Event review

Sword beach is in La Monnaie: King’s College London Centre of European Law celebrates its 40th anniversary with a high profile event in Brussels

Jose Manuel Panero Rivas

MA in Economics for Competition Law, King’s College London, LL.M in European Law, College of Europe, Bruges

 

 

Almost 70 years after the Normandy landings, the Centre of European Law of King’s College London arrived to the heart of Brussels to celebrate its 40th anniversary with the community of distance learners’ alumni. There, some of the most prominent London-based professors of the Centre were celebrating the success of the institution with their Brussels-based colleagues and former students. In attendance were Professors Biondi, Turk, Whish, Flynn, Jones, Wils, Buendía, Stefan amongst many others.

 

After a short introductory speech by Prof. Biondi (director of the CEL), the event was arranged in such a way that two different sessions ran simultaneously, one on EU Law (which was, in turn, divided into two sub-sessions) and another one on EU Competition Law. As the author is not ubiquitous, the EU Competition Law session, bearing the title “The increased use of settlements and commitments in antitrust enforcement: a success or a problem?” is not reviewed or summarised (although sources reported it was excellent, as it is the rule when one thinks of a session lectured by Profs. Whish and Wils). The lectures were followed by a great dinner not summarised here.

 

Free movement of capital with Prof. Flynn

There were two topics within the EU Law session. The first was “Recent developments on free movement of capital in relation to fiscal sovereignty” and was conducted by Prof. Flynn. This consisted in a review of two interesting 2009 CJEU judgments on the application of free movement of capital to issues related to charity. As Prof. Flynn mentioned, there is the general belief that “charity remains at home” but, notwithstanding that, the CJEU has consistently held that fundamental freedoms should equally apply to cases where the State provides a given framework for private entities and individuals donating to certain goals or institutions (not directly, as otherwise State aid rules might be applicable if the beneficiary develops an economic activity).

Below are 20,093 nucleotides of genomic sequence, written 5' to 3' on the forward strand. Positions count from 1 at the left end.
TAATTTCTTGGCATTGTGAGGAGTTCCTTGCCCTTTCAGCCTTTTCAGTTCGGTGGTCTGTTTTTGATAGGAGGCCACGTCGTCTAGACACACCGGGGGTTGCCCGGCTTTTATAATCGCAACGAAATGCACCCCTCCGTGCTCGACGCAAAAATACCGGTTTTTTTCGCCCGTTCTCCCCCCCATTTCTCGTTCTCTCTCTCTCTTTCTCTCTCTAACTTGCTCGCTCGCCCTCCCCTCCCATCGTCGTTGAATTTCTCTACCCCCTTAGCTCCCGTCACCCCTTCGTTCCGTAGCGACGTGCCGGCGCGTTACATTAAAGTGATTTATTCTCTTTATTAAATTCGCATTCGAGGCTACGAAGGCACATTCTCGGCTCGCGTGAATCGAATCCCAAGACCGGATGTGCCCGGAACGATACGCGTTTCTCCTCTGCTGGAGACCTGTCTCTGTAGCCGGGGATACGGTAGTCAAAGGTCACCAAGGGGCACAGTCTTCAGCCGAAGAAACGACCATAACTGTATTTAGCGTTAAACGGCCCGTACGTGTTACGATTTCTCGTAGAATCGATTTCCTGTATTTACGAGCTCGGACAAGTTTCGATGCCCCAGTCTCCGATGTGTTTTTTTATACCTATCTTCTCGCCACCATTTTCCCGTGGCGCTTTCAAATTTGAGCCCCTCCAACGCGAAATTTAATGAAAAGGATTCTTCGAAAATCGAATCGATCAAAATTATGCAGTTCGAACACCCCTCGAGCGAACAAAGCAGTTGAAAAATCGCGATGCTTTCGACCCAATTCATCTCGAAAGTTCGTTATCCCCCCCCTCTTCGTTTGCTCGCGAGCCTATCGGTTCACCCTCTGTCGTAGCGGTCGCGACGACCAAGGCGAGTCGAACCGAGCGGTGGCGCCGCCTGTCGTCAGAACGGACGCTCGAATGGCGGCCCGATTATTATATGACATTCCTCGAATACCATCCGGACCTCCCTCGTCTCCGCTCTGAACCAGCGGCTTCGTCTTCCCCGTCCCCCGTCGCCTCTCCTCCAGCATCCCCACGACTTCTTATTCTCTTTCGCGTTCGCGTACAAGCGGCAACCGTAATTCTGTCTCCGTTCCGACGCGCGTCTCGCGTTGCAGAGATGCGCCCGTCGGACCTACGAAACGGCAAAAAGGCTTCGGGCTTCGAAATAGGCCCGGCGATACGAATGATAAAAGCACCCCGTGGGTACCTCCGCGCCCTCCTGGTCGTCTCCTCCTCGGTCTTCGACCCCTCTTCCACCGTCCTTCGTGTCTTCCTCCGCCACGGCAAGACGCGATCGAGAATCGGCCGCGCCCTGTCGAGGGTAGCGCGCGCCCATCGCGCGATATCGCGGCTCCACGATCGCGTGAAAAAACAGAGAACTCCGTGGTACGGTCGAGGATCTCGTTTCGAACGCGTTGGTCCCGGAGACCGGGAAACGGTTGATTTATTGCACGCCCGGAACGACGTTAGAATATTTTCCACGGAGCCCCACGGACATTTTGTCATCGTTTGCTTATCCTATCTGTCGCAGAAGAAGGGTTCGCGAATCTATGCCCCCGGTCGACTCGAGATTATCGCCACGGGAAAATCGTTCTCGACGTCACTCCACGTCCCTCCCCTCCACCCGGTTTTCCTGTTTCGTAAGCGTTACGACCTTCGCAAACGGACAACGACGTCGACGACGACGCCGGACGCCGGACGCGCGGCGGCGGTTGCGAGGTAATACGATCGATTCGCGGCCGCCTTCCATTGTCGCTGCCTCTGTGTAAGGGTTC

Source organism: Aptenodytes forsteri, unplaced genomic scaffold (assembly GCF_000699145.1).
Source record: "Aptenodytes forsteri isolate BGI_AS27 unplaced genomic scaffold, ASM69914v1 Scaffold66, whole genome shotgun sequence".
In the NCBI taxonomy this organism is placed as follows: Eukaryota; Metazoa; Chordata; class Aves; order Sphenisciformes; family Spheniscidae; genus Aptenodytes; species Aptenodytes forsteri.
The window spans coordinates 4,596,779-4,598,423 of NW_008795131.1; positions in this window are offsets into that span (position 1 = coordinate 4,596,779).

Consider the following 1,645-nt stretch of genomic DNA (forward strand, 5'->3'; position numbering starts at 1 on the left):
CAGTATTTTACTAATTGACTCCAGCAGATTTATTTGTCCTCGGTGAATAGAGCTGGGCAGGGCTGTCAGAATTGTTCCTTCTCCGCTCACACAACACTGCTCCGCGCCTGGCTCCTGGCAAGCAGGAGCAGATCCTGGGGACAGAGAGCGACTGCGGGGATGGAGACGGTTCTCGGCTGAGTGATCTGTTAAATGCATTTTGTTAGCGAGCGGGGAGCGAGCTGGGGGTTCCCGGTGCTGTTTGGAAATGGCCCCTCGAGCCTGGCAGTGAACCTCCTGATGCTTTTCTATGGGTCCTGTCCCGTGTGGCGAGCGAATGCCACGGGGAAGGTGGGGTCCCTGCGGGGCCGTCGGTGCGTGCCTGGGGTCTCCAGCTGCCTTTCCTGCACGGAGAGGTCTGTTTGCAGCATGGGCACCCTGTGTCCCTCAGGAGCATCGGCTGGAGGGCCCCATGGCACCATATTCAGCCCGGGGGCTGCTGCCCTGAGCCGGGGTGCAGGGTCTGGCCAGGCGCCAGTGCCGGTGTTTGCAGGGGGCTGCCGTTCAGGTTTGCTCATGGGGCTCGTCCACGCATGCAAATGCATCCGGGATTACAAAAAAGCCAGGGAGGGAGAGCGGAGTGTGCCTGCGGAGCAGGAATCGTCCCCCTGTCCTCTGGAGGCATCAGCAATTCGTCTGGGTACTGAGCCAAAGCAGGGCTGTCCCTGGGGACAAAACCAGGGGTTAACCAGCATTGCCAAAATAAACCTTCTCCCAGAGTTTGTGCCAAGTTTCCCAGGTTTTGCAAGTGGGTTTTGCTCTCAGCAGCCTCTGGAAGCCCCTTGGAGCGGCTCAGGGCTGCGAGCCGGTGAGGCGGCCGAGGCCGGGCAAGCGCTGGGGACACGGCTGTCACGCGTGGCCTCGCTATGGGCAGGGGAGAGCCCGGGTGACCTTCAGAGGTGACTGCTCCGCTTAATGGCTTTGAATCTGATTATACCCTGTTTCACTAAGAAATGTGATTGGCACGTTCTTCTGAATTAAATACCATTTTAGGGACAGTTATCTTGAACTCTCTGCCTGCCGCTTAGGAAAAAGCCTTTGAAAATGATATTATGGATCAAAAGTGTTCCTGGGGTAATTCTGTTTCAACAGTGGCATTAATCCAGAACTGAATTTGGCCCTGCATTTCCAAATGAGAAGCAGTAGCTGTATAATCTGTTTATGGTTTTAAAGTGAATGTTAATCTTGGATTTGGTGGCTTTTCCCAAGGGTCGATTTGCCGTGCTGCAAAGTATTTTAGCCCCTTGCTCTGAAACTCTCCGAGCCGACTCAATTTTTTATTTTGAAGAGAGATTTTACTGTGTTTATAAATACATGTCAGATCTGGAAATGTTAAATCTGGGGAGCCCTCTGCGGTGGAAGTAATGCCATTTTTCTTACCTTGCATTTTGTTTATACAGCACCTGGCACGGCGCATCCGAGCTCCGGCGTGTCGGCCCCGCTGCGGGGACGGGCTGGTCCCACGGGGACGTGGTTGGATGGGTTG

The first of them is Persche.[1] Mr Persche claimed that his donation of certain goods (Zimmer frames, toys, bed linen and towels) to Centro Popular de Lagoa, in Portugal, should qualify as deductible expenses for the purpose of his tax return in Germany. However, the German authorities refused his request on the grounds that the recipient of the donation was not established in Germany.

 

The Court clarified that the taxable treatment of such goods are within the scope of the rules on capital, irrespectively of their in-kind nature,[2] and that the inability to deduct these donations when the recipient is not established in Germany constitutes a restriction on the free movement of capital.

 

Thereafter, the Court analysed whether the restriction could be justified. Three arguments were put forward : (i) a tax allowance decreases Member State’s tax revenues, and the Member State should have to allow it only if there is a corresponding decrease in its expenses by the taxpayer taking a burden that would otherwise fall on the State; (ii) the tax advantages allow the Member State to discharge it of  some of its duties, which are confined to the territory of the Member State itself; and (iii) tax authorities cannot control that the funds benefiting from tax advantages granted outside the relevant Member States are indeed going to a truly charitable cause.

 

The Court dismissed all three arguments on the basis that: (i) the idea of justifications based on a reduction of fiscal incomes is neither a pure economic reason fitting within Article 65 TFEU nor does it constitute an overriding reason of public interest; (ii) the Member State should be free to choose the charitable goals it might consider appropriate and there is no good reason to consider that only specific institutions within its borders can fulfil such goal; and (iii) concerning the effectiveness of fiscal supervision, there are mechanisms within the EU for mutual assistance between tax administrations.[3]